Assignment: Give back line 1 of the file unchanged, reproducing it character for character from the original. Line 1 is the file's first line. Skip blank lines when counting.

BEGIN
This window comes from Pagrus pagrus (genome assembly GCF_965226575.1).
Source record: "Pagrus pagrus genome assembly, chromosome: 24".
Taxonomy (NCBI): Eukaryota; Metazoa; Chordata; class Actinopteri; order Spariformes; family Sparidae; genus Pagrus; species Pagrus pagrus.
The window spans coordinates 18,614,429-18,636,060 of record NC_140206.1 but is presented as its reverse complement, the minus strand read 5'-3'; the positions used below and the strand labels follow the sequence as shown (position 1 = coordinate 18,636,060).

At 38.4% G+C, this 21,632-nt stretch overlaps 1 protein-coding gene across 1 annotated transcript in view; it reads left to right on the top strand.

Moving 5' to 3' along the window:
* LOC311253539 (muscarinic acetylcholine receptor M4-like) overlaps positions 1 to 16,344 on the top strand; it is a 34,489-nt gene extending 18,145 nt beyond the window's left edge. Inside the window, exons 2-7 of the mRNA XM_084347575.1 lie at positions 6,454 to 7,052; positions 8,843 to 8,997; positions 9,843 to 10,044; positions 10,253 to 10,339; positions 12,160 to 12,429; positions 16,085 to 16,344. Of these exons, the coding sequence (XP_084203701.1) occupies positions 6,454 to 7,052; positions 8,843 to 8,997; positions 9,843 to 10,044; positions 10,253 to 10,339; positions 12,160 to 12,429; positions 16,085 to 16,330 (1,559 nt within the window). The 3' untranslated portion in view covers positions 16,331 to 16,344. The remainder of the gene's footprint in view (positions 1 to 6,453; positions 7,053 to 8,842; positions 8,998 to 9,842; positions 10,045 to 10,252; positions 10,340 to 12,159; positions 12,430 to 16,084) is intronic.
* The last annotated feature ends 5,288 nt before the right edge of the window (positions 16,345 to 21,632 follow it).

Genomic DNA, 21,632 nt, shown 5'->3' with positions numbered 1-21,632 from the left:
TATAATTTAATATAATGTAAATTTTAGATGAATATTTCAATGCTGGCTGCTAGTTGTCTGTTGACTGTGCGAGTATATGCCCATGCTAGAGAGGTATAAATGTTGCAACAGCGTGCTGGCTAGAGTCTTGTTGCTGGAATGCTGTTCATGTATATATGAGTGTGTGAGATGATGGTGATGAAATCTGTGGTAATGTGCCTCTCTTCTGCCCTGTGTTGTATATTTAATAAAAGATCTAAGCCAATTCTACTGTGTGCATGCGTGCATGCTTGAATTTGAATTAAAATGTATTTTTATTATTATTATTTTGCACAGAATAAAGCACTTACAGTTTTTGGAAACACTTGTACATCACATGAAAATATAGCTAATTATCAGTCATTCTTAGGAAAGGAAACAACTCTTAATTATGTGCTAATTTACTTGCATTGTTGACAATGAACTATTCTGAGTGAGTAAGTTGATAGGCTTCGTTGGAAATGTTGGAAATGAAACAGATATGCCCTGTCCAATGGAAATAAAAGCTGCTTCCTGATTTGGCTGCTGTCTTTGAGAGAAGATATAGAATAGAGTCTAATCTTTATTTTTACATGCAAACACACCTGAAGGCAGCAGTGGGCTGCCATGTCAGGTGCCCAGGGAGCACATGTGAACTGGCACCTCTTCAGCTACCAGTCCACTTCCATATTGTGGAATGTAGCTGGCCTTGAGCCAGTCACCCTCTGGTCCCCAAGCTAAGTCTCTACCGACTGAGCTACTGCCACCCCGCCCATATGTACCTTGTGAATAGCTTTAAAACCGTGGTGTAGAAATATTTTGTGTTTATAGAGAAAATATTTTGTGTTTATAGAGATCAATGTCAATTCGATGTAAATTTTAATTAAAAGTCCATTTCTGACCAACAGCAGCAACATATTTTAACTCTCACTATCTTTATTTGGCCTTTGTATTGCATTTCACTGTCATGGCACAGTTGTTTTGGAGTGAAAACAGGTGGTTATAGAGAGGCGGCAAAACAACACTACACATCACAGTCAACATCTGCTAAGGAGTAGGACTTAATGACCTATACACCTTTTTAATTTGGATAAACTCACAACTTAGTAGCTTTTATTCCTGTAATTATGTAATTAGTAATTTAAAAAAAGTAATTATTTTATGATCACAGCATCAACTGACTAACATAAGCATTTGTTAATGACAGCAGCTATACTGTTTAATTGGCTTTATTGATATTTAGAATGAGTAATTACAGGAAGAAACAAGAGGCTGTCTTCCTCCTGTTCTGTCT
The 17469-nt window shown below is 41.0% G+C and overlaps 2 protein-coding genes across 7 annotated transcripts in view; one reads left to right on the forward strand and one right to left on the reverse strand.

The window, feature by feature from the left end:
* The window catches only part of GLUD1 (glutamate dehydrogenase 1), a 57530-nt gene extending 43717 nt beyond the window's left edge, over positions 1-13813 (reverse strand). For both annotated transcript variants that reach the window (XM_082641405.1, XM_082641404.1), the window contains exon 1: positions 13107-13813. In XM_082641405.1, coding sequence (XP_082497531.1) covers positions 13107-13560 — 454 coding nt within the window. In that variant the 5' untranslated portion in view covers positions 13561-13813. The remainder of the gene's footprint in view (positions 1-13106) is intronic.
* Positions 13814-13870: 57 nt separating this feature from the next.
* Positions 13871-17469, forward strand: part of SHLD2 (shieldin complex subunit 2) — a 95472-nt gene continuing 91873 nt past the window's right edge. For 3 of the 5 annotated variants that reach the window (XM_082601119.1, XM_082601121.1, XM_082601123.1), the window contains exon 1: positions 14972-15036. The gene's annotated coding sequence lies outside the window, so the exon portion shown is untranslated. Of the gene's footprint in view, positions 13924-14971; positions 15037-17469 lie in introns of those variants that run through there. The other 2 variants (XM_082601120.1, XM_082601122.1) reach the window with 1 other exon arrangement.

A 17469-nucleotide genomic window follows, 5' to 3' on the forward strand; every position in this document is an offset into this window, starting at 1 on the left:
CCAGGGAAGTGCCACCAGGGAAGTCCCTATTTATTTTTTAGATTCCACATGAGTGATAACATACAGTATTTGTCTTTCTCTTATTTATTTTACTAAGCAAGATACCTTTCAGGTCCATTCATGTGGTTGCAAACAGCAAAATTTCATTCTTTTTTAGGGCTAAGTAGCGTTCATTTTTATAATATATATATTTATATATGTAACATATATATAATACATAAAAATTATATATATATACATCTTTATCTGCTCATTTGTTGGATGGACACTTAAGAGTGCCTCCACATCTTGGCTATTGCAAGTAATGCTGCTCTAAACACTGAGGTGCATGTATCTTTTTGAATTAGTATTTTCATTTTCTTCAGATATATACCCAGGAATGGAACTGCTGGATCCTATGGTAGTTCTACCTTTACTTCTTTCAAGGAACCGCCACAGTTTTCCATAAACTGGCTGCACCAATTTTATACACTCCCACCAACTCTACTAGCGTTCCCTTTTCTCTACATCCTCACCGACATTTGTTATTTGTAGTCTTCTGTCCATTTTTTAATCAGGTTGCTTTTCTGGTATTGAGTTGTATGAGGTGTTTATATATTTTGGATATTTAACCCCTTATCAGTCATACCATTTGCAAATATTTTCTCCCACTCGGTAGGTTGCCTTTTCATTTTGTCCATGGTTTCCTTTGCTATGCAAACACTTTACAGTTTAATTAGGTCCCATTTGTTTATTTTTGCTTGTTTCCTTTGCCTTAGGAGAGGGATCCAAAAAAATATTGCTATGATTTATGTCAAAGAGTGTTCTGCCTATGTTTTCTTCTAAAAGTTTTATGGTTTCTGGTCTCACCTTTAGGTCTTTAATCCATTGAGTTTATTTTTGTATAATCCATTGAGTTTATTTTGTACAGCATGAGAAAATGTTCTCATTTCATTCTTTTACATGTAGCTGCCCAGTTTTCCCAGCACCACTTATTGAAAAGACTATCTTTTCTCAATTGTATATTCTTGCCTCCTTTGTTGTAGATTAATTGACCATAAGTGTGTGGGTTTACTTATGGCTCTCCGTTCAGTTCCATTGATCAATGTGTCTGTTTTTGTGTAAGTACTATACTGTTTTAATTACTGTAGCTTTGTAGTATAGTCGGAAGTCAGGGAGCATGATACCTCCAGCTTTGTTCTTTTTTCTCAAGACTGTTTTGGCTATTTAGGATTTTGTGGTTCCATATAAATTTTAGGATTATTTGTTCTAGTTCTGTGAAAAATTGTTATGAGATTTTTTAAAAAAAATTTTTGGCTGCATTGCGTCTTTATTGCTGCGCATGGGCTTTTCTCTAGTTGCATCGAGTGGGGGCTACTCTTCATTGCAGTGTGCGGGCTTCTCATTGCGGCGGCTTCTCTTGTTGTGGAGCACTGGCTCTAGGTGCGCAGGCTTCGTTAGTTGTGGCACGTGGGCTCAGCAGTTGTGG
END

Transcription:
This window comes from Pagrus pagrus (genome assembly GCF_965226575.1).